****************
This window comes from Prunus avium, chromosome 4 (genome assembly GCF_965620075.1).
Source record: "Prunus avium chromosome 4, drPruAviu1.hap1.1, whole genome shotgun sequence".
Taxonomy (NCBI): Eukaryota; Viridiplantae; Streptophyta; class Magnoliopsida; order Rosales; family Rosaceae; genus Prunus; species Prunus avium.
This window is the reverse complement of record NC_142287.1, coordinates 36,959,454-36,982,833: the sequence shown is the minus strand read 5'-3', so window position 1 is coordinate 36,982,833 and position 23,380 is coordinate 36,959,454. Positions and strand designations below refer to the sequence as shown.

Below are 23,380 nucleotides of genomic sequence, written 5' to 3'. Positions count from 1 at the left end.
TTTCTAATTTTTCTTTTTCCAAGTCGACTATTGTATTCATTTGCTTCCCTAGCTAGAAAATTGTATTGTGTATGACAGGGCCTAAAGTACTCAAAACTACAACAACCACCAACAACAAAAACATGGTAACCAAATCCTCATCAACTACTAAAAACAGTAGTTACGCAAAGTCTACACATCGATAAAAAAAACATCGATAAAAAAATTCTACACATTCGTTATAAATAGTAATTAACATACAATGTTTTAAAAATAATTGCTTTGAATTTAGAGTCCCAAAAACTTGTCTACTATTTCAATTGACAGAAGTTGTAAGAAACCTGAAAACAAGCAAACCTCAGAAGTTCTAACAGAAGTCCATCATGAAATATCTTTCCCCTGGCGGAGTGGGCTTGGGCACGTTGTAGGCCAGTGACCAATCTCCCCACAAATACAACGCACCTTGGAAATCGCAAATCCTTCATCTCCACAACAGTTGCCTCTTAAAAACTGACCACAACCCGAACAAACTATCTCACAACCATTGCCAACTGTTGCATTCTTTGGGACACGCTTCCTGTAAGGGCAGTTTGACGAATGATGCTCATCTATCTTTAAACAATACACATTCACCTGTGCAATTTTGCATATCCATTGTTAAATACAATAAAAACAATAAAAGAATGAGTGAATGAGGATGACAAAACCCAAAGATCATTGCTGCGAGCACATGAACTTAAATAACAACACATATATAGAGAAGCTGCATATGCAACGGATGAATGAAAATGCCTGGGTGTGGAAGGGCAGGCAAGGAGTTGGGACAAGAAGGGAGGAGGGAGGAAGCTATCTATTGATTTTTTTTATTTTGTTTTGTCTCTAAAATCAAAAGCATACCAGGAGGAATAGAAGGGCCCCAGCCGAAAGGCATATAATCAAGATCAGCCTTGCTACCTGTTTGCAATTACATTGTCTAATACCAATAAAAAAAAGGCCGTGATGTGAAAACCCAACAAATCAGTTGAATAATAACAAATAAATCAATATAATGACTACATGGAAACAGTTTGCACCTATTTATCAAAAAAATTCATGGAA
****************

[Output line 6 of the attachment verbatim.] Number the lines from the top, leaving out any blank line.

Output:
TTTCTAATTTTTCTTTTTCCAAGTCGACTATTGTATTCATTTGCTTCCCTAGCTAGAAAATTGTATTGTGTATGACAGGGCCTAAAGTACTCAAAACTACAACAACCACCAACAACAAAAACATGGTAACCAAATCCTCATCAACTACTAAAAACAGTAGTTACGCAAAGTCTACACATCGATAAAAAAAACATCGATAAAAAAATTCTACACATTCGTTATAAATAGTAATTAACATACAATGTTTTAAAAATAATTGCTTTGAATTTAGAGTCCCAAAAACTTGTCTACTATTTCAATTGACAGAAGTTGTAAGAAACCTGAAAACAAGCAAACCTCAGAAGTTCTAACAGAAGTCCATCATGAAATATCTTTCCCCTGGCGGAGTGGGCTTGGGCACGTTGTAGGCCAGTGACCAATCTCCCCACAAATACAACGCACCTTGGAAATCGCAAATCCTTCATCTCCACAACAGTTGCCTCTTAAAAACTGACCACAACCCGAACAAACTATCTCACAACCATTGCCAACTGTTGCATTCTTTGGGACACGCTTCCTGTAAGGGCAGTTTGACGAATGATGCTCATCTATCTTTAAACAATACACATTCACCTGTGCAATTTTGCATATCCATTGTTAAATACAATAAAAACAATAAAAGAATGAGTGAATGAGGATGACAAAACCCAAAGATCATTGCTGCGAGCACATGAACTTAAATAACAACACATATATAGAGAAGCTGCATATGCAACGGATGAATGAAAATGCCTGGGTGTGGAAGGGCAGGCAAGGAGTTGGGACAAGAAGGGAGGAGGGAGGAAGCTATCTATTGATTTTTTTTATTTTGTTTTGTCTCTAAAATCAAAAGCATACCAGGAGGAATAGAAGGGCCCCAGCCGAAAGGCATATAATCAAGATCAGCCTTGCTACCTGTTTGCAATTACATTGTCTAATACCAATAAAAAAAAGGCCGTGATGTGAAAACCCAACAAATCAGTTGAATAATAACAAATAAATCAATATAATGACTACATGGAAACAGTTTGCACCTATTTATCAAAAAAATTCATGGAA